This morning the 10 yr opened slightly weaker with the yield at 1.85% down 1 bp frm Friday’s short session; MBS prices early today down 3 bps frm Friday. It was an unusual trading session with the key March employment report released with most markets closed for Good Friday. Employment at 8:30, stock index futures traded for 45 minutes to 9:15 am. The bond and mortgage markets traded until 12:00.
Employment in March was not good; non-farm jobs were thought to be up by 247K, as reported +126K. Private jobs were expected up 240K, as released +129K. The unemployment rate at 5.5%, unchanged frm Feb was expected. Average hourly earnings a little better, up 0.3% with consensus at +0.2%. The U-6, those working part time or at jobs beneath their skill levels at 10.9% but it was the lowest reading since 2008. The labor participation rate at 62.7%, about what was expected. Overall a mixed picture but another report that suggests the US economy has slowed in Q1 and adds more credibility that Q2 is likely to be weaker than Q1, Q4 2014 and Q3 2014. In the 45 minutes stock indexes traded all were lower.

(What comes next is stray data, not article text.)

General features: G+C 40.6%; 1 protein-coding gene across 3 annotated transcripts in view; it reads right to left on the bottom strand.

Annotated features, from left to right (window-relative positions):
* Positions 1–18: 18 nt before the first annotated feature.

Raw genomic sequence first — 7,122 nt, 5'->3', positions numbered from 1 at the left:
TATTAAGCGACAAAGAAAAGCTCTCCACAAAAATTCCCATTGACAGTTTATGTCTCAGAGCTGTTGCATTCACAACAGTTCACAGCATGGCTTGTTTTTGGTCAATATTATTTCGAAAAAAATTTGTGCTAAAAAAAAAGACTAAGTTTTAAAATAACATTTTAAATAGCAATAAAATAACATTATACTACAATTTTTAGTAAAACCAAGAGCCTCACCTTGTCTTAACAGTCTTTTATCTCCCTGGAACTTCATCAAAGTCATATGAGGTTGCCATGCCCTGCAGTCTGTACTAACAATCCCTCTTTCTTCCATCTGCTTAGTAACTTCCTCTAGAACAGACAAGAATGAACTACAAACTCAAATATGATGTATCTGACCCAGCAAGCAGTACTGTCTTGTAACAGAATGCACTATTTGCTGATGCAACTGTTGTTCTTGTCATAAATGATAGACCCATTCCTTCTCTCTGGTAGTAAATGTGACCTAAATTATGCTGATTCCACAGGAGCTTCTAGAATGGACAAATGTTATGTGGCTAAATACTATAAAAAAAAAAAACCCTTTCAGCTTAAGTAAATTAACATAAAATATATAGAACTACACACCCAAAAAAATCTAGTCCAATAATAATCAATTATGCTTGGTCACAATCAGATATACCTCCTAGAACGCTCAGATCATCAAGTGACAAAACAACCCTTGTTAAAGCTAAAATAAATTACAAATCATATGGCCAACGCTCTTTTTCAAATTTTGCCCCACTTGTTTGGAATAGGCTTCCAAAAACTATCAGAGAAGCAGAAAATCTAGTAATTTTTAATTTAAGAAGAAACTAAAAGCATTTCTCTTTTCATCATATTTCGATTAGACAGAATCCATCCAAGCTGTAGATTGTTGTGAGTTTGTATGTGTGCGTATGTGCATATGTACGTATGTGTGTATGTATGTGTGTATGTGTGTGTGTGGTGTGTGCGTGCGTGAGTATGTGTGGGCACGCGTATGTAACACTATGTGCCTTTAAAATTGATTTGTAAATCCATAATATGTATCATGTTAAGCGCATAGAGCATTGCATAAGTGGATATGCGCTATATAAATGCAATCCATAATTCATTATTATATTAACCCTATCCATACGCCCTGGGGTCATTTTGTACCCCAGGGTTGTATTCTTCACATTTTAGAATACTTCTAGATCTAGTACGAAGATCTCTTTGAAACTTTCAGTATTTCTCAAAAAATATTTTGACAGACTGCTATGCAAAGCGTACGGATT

At 9:30 the DJIA opened -108, a little better than the initial trading Friday morning. NASDAQ opened -32, S&P -10. The 10 yr at 1.85% +1 bp; 30 yr MBS price unchanged frm Friday’s close and -3 bps frm 9:30 Friday morning. By 9:45 the indexes recovered and were trading better, for some investors the weak employment report is seen as a delay from the Fed in increasing interest rates.
The only data today; at 10:00 the March ISM services sector index, expected at 56.7 frm 56.9; as released 56.5, new orders component 56.6 frm 56.4, new orders at 56.7 frm 57.8. Last Wednesday the ISM manufacturing sector index was slightly weaker than in Feb; 51.5 frm 52.9, the lowest index reading since May 2014. The employment component dropped frm 56.4 to 50—right on the cusp between contraction and expansion.